Where to try it: Verti Marte – a little deli (take out only) located at 1201 Royal St. They don’t have a website but the deli is open 24/7.
How to pronounce it: boo-DAN
What is it?
Boudin is a Cajun sausage born out of necessity more than anything else. It’s made of pork leftovers that are mixed with rice to add volume as well as flavor and stuffed into a casing.
In Serious Eats article “Southern Foodways: Boudin” Melissa Hall explains:
“Boudin is a by-product of hog killing. The stuff a commercial slaughterhouse might discard or sell for animal feed, the boudin enthusiast saves and uses. And, he uses it well. Boudin is made from the parts of the hog that can’t be preserved—liver, hog jaw, belly, heart, kidney, and, sometimes, blood. All the good stuff is ground and mixed with rice, green parsley, green onions, onions, and other secret spices then squeezed into a sausage casing.”
Cajun boudin traces its lineage to French boudin blanc (white boudin). Although if you look at the recipe closely, you will notice that French boudin made of pork, chicken or veal mixed with cognac and spices has little to do with its Louisiana descendant.
Boudin makes for a great breakfast and that’s exactly how I tried it: served along with grits, 2 eggs, and creamy piquant sauce at a little cafe Tout De Suite near the place where I stayed.
Where to try it: Cochon Butcher
What is it?
Sazerac is widely believed to be the first cocktail ever mixed up in the United States, although there are many factors opposing this story. Nevertheless, there are other reasons why you should try Sazerac. For example, the fact that since 2008 it is the official cocktail of the city of New Orleans.
Sazerac was an invention of Antoine Amadie Peychaud, a New Orleans pharmacist who had a shop in French Quarter in the 19th century. One day, mixing up a toddy for his friends, he combined French brandy, absinthe, some sugar and a mix of his secret aromatic bitters he usually used to relieve his patients’ ails. Thus, the legendary drink was born.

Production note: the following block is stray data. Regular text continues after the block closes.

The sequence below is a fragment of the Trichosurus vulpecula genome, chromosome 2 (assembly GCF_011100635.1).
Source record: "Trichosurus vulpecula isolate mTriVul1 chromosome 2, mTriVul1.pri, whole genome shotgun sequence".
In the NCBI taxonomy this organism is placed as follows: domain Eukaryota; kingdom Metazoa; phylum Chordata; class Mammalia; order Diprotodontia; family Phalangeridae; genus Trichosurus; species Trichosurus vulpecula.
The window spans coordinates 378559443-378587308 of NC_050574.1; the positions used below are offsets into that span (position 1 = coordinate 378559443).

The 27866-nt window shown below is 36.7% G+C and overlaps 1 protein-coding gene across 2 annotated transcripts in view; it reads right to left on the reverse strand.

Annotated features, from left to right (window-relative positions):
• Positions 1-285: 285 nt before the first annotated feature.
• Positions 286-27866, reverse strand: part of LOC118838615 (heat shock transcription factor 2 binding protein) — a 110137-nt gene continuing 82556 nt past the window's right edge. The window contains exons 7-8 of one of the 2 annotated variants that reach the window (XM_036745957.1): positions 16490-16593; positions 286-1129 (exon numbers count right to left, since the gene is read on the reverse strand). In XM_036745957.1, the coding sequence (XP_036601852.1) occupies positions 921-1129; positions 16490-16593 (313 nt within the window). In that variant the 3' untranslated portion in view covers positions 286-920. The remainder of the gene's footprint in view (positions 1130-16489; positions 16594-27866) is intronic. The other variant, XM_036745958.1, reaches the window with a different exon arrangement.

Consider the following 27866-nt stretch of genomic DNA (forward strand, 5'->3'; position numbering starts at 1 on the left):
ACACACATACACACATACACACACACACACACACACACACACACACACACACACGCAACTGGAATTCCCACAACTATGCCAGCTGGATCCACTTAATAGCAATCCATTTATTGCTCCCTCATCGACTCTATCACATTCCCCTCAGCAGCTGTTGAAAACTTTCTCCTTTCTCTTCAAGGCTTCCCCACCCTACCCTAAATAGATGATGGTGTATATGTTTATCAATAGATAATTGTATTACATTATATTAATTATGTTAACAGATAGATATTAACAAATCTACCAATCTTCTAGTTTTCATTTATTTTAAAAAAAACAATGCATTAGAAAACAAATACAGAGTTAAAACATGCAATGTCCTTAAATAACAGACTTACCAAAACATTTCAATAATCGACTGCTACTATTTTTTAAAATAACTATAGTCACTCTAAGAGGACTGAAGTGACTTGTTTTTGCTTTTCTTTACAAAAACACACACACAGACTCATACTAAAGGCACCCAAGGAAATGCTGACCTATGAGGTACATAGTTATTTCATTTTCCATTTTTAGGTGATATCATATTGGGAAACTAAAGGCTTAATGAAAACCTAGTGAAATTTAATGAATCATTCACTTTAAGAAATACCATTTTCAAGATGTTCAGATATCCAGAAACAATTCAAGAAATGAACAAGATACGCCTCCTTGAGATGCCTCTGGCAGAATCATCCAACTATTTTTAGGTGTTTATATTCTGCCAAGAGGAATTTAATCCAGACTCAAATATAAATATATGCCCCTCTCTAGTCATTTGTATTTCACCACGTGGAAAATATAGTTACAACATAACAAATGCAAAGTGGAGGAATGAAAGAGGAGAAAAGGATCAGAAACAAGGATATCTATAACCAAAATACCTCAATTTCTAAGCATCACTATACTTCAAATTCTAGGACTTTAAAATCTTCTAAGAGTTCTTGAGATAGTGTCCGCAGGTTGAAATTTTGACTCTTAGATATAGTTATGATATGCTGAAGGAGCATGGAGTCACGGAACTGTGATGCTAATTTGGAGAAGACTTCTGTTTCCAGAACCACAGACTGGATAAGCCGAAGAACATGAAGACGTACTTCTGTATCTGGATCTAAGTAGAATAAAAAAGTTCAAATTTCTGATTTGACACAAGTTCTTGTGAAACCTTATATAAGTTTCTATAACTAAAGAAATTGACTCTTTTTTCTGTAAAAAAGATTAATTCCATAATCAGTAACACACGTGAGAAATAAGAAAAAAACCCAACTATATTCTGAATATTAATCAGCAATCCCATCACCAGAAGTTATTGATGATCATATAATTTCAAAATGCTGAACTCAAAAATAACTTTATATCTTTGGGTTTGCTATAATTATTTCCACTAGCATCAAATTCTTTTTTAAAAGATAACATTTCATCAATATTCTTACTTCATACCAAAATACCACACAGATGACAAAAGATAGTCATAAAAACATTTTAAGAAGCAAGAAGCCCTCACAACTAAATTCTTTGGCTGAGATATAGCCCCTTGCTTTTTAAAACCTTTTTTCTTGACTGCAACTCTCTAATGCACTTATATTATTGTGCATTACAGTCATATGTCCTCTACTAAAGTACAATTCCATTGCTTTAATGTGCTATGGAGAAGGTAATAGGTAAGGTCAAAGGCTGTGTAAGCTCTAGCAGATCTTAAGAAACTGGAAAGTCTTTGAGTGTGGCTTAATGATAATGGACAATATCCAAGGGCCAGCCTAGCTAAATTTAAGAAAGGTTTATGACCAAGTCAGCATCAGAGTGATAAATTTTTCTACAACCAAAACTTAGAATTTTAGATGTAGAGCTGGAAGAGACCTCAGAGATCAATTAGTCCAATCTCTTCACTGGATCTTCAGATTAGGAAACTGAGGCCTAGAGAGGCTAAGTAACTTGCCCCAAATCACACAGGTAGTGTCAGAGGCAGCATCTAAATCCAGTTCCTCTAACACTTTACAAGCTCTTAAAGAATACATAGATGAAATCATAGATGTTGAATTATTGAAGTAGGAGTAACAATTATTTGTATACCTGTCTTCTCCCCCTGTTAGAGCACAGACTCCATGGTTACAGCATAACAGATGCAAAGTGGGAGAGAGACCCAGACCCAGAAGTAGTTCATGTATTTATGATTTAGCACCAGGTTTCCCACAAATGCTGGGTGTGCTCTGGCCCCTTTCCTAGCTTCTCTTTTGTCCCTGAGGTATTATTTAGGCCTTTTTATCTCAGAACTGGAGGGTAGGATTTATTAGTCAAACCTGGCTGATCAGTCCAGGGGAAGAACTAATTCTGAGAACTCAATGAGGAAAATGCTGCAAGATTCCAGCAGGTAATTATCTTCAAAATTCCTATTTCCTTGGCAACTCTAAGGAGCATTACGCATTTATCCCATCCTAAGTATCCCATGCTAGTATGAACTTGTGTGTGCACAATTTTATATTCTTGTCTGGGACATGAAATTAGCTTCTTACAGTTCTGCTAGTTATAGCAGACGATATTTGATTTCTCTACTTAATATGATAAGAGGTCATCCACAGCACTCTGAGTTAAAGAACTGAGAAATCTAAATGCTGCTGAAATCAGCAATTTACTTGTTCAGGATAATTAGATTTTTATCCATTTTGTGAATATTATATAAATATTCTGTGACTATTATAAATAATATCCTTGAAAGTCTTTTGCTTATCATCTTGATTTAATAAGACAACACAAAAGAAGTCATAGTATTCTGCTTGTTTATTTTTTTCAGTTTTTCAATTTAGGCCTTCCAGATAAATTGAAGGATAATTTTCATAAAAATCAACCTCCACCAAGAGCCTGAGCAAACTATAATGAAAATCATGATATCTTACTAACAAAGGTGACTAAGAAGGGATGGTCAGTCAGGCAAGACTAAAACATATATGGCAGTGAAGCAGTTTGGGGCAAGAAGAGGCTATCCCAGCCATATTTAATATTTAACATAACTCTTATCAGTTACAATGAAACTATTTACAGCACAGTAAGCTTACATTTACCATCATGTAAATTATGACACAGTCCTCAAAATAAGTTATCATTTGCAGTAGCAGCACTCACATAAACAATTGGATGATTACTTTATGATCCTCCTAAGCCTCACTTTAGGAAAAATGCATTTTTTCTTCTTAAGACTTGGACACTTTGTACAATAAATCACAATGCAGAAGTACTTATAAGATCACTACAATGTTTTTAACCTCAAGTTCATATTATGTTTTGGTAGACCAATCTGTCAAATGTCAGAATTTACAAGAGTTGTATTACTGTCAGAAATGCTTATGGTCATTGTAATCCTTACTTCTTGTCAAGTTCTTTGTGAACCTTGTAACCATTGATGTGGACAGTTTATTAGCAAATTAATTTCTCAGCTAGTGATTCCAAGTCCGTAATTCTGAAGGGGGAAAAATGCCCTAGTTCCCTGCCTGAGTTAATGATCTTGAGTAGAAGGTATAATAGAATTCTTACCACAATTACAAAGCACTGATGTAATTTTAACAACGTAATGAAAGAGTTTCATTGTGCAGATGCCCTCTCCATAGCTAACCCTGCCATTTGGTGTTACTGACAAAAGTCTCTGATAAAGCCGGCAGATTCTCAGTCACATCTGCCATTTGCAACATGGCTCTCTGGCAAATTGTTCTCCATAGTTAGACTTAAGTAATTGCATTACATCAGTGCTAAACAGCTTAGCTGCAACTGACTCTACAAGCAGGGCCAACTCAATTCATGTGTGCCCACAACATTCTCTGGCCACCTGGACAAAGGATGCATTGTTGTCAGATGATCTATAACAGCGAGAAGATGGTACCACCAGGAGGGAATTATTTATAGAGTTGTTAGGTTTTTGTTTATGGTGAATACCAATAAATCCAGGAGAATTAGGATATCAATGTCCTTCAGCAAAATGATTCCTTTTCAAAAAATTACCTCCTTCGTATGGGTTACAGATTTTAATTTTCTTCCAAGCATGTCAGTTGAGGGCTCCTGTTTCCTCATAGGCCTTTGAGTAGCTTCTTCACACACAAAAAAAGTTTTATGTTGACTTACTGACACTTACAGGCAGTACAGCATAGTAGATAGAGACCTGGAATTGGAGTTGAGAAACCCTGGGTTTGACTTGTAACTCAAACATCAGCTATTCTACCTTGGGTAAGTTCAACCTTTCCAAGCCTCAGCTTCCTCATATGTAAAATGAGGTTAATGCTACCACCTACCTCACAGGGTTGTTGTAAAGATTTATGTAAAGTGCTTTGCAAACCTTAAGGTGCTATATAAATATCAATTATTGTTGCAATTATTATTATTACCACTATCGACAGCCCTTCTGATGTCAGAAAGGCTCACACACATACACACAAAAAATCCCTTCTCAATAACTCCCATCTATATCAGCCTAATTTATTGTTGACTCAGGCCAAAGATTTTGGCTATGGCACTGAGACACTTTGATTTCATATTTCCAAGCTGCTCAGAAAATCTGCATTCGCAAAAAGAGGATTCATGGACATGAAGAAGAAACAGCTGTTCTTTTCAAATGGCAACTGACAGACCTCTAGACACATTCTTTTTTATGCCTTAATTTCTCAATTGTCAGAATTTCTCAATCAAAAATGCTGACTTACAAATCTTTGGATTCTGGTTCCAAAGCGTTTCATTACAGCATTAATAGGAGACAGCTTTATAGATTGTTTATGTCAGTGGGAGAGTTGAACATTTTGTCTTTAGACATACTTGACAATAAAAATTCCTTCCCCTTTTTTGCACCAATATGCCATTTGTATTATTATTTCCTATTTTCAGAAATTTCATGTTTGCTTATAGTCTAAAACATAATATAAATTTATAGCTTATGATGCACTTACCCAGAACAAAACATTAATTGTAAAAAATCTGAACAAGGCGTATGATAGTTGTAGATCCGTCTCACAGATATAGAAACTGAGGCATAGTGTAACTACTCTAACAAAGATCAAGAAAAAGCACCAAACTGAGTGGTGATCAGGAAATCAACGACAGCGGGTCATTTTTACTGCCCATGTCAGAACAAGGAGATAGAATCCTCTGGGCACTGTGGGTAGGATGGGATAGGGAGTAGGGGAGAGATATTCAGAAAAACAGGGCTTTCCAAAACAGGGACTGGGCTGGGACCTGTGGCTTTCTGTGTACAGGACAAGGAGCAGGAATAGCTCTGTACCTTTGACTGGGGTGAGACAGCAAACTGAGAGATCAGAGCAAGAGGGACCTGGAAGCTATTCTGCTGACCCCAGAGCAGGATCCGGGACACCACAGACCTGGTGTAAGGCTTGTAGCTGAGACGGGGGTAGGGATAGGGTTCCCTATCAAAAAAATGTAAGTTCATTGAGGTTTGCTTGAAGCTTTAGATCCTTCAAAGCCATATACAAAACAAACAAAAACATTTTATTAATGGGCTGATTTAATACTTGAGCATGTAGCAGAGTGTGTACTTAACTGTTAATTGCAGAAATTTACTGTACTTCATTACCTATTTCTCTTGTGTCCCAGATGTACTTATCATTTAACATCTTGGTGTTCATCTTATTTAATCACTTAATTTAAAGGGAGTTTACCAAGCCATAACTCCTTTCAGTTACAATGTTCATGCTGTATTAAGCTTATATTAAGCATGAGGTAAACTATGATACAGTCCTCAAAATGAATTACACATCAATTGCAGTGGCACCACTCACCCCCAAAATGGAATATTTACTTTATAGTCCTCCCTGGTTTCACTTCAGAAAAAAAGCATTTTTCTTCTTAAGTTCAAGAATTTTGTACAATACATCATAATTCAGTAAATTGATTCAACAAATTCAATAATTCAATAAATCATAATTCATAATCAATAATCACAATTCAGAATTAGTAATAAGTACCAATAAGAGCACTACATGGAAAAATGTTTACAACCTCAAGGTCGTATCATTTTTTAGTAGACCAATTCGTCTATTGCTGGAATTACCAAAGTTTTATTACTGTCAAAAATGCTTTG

The cocktail quickly gained popularity throughout the city. According to Sazerac Company’s website:
“The cocktail immediately spread in popularity at the city’s finest coffee houses, which was the term for drinking establishments during the mid-1800s. However, the cocktail is most strongly associated with the wildly popular Sazerac Coffee House located on Exchange Alley. In 1850, the owner Sewell Taylor institutionalized the drink at his coffee house by using only Sazerac de Forge et Fils brandy, which he imported and sold exclusively. The Sazerac cocktail received its name from this coffee house, where it was most often imbibed.”
The cocktail developed throughout the years. In 1870-s cognac was substituted for whiskey that was more popular and easily available in USA. After absinthe was banned in 1912 it was also replaced by a locally-produced anise-flavored liqueur called Herbsaint.
Where to try it: Sazerac Bar, the former Sazerac Coffee House that has changed several owners and locations, but now can be found in the Roosevelt Hotel.
There are many more original cocktails in New Orleans that you should try during your visit. Check them out here.
Other Food You Must Try In New Orleans…
Given that I only had 3 days in New Orleans, I think I did pretty well trying as much food as I could. But here are a few other iconic NOLA dishes I haven’t had a chance to try, but you definitely should!
Alligator meat which is sold at the markets as jerky and served in restaurants as alligator sausage.
Crawfish etouffee, a thick sauce served with shellfish over rice.
Blackened fish, invention of chef Paul Prudhomme that you can find in his K-Paul restaurant.
Turtle soup, a stew-like soup made with turtle meat. The best place in the city to try it is said to be Commander’s Palace.
Shrimp creole. As it’s obvious from the name, a Creole dish made of shrimps, tomatoes, and the Holy Trinity of Creole cuisine (onion, celery and bell pepper) and served over white rice.
Bananas foster, the famous New Orleans dessert created in Brennan’s restaurant, where you can still find it.
King cake, a pastry with purple, green and golden icing and a plastic baby-doll hidden inside that is a seasonal specialty and can only be found during Mardi Gras.